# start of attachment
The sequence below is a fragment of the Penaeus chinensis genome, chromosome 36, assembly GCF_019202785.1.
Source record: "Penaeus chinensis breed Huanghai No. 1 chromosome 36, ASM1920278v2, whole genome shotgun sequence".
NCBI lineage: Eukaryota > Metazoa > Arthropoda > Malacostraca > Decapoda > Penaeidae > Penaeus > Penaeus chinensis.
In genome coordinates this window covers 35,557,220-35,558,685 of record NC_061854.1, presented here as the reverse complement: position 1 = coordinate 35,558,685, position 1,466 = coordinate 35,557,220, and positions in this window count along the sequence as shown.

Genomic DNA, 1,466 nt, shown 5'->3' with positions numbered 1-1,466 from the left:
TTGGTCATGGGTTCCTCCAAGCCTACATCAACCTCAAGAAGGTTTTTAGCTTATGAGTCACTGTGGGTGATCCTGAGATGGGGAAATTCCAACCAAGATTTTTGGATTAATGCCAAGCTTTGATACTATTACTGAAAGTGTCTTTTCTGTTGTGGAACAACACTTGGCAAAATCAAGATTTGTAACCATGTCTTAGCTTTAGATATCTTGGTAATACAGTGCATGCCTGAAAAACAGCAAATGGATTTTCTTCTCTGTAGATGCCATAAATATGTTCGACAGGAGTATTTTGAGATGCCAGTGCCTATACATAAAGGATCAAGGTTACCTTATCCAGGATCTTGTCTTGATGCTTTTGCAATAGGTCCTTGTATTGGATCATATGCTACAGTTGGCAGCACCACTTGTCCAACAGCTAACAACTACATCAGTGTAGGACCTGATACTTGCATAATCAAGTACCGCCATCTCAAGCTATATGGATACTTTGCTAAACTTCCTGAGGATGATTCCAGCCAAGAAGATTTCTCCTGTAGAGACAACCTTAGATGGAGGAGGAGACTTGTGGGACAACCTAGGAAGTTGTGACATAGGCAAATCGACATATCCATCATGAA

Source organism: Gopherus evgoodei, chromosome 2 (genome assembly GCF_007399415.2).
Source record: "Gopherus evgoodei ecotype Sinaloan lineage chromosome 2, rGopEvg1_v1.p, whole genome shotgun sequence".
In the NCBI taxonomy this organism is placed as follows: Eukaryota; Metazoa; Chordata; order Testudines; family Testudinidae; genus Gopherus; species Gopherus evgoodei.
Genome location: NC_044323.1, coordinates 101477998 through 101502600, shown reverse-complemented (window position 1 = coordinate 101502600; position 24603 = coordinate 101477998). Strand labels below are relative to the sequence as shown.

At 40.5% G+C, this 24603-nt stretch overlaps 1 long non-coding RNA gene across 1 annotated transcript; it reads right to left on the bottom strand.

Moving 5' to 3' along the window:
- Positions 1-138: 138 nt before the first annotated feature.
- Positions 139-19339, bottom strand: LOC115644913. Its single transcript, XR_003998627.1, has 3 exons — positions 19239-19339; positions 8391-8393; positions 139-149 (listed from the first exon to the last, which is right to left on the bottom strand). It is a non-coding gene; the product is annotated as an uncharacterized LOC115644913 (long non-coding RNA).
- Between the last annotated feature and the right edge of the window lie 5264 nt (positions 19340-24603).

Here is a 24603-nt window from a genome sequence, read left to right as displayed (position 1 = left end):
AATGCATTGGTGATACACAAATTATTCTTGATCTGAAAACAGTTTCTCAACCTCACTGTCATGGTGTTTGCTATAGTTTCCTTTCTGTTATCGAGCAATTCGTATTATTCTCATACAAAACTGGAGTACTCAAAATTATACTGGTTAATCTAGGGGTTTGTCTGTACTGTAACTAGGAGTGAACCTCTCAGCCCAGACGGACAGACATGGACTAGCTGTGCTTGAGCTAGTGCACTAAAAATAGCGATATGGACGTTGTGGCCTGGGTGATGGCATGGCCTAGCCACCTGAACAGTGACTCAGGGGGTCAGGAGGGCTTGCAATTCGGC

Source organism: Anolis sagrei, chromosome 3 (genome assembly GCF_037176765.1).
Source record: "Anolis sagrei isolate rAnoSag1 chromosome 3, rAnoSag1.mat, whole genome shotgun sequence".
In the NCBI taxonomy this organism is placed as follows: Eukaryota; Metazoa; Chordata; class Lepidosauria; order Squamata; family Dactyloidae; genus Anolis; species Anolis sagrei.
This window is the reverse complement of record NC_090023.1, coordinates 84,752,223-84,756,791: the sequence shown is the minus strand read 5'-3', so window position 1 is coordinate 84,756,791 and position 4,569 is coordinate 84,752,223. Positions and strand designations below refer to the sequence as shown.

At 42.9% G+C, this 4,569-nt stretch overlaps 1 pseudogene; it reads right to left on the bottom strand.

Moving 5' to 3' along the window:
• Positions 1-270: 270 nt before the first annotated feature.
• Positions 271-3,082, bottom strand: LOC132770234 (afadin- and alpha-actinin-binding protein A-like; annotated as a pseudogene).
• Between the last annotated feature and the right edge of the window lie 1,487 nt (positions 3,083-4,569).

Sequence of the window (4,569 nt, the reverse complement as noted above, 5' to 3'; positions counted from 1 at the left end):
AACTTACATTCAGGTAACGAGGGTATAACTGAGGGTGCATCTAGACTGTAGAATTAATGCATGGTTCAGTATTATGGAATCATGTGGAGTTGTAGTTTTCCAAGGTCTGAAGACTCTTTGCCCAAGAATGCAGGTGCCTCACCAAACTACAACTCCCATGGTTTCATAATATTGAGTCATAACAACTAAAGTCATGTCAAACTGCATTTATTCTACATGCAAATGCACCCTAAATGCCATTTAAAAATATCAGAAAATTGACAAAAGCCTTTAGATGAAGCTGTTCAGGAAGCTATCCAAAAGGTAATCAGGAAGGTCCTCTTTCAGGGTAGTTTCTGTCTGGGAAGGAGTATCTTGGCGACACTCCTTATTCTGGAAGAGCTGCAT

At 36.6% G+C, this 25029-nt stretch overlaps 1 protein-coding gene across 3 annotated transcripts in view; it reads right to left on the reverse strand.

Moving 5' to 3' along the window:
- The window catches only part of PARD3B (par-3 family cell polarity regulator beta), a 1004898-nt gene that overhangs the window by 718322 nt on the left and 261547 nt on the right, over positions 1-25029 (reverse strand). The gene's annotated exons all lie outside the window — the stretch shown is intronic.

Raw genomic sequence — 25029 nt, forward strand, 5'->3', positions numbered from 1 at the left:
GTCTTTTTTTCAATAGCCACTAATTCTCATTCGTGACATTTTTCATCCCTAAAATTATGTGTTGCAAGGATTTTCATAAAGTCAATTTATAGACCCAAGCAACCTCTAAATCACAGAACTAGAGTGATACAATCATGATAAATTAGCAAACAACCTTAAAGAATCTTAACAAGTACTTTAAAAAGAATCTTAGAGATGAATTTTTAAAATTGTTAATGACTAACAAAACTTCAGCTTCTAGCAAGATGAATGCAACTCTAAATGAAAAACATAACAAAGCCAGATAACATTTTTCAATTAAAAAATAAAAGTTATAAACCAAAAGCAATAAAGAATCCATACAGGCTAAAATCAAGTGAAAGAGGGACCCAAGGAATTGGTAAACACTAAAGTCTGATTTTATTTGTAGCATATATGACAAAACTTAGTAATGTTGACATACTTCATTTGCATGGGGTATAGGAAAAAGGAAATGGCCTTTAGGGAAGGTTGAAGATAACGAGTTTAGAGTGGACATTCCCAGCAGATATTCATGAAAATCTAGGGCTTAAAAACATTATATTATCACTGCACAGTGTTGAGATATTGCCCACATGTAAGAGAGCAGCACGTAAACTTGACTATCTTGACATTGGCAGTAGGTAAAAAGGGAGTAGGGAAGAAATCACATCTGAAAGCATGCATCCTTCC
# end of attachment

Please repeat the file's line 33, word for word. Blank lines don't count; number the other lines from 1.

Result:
GTCTTTTTTTCAATAGCCACTAATTCTCATTCGTGACATTTTTCATCCCTAAAATTATGTGTTGCAAGGATTTTCATAAAGTCAATTTATAGACCCAAGCAACCTCTAAATCACAGAACTAGAGTGATACAATCATGATAAATTAGCAAACAACCTTAAAGAATCTTAACAAGTACTTTAAAAAGAATCTTAGAGATGAATTTTTAAAATTGTTAATGACTAACAAAACTTCAGCTTCTAGCAAGATGAATGCAACTCTAAATGAAAAACATAACAAAGCCAGATAACATTTTTCAATTAAAAAATAAAAGTTATAAACCAAAAGCAATAAAGAATCCATACAGGCTAAAATCAAGTGAAAGAGGGACCCAAGGAATTGGTAAACACTAAAGTCTGATTTTATTTGTAGCATATATGACAAAACTTAGTAATGTTGACATACTTCATTTGCATGGGGTATAGGAAAAAGGAAATGGCCTTTAGGGAAGGTTGAAGATAACGAGTTTAGAGTGGACATTCCCAGCAGATATTCATGAAAATCTAGGGCTTAAAAACATTATATTATCACTGCACAGTGTTGAGATATTGCCCACATGTAAGAGAGCAGCACGTAAACTTGACTATCTTGACATTGGCAGTAGGTAAAAAGGGAGTAGGGAAGAAATCACATCTGAAAGCATGCATCCTTCC